Seems to make a lot more sense than the "broken windows" policing philosophy, where cops hassle the crap out of everyone for minor violations:
Low-cost fixes to abandoned properties, such as a fresh coat of paint and replacing boarded entryways with doors and windows, can do more than eliminate eyesores.
They can also significantly reduce crime in the area, according to a new study conducted by researchers from the University of Pennsylvania and Penn’s Perelman School of Medicine.
The study, published this week, looked at crime percentages in sections of Philadelphia where abandoned properties were rehabbed between January 2011 and April 2013, in comparison to areas where boarded-upproperties remained.
It found the simple fixes significantly decreased the amount of serious and nuisance crimes surrounding remediated buildings, including the number of gun assaults, robberies and nuisance crimes like vandalism and illegal dumping.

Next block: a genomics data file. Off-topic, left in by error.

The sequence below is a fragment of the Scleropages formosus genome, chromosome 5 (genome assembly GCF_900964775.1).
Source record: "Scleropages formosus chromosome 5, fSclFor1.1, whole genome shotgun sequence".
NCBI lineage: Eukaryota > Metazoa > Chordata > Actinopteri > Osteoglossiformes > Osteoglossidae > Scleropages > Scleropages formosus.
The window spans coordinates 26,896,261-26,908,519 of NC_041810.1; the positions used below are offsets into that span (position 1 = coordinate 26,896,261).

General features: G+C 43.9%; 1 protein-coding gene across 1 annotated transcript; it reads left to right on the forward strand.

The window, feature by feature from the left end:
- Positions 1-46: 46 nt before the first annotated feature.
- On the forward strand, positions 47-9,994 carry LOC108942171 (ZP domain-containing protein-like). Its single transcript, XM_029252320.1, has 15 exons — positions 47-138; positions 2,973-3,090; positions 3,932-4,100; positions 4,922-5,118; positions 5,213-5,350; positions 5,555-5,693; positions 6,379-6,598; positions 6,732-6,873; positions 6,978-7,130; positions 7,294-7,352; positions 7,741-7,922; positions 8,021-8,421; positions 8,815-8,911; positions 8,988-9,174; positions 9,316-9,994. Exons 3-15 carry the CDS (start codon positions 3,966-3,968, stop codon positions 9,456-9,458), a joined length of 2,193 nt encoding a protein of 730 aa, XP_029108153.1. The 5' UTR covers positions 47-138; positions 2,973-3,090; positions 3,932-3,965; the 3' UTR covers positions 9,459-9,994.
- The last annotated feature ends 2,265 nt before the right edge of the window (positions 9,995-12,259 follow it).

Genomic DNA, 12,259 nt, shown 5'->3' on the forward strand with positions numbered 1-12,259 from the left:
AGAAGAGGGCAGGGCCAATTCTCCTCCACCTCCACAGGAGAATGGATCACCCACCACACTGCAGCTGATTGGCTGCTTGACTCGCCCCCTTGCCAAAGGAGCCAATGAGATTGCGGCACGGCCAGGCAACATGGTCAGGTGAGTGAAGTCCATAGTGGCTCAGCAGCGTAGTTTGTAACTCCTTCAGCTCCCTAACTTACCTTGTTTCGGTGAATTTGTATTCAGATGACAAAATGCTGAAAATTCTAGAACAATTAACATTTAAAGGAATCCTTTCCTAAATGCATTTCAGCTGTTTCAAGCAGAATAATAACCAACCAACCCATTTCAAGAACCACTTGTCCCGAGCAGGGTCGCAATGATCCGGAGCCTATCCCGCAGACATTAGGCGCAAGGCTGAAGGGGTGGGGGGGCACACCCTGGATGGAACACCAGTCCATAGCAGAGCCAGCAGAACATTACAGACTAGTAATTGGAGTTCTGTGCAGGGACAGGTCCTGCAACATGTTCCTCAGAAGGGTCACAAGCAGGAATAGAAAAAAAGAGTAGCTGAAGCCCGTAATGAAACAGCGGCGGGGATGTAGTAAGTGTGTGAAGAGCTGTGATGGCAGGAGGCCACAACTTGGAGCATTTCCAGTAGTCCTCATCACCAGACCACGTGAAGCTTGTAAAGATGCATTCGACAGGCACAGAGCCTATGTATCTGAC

According to lead author Michelle Kondo, Ph.D., a former research fellow at the Perelman School of Medicine, the most significant reduction - down by 39 percent – was found for gun assaults around remediated buildings within the year following improvements.
Abandoned properties “send a signal to would-be offenders that committing crimes is acceptable and will likely go unchallenged or unseen," the report states.
This is the first study to demonstrate the direct impact of building remediation efforts on crime, the authors said.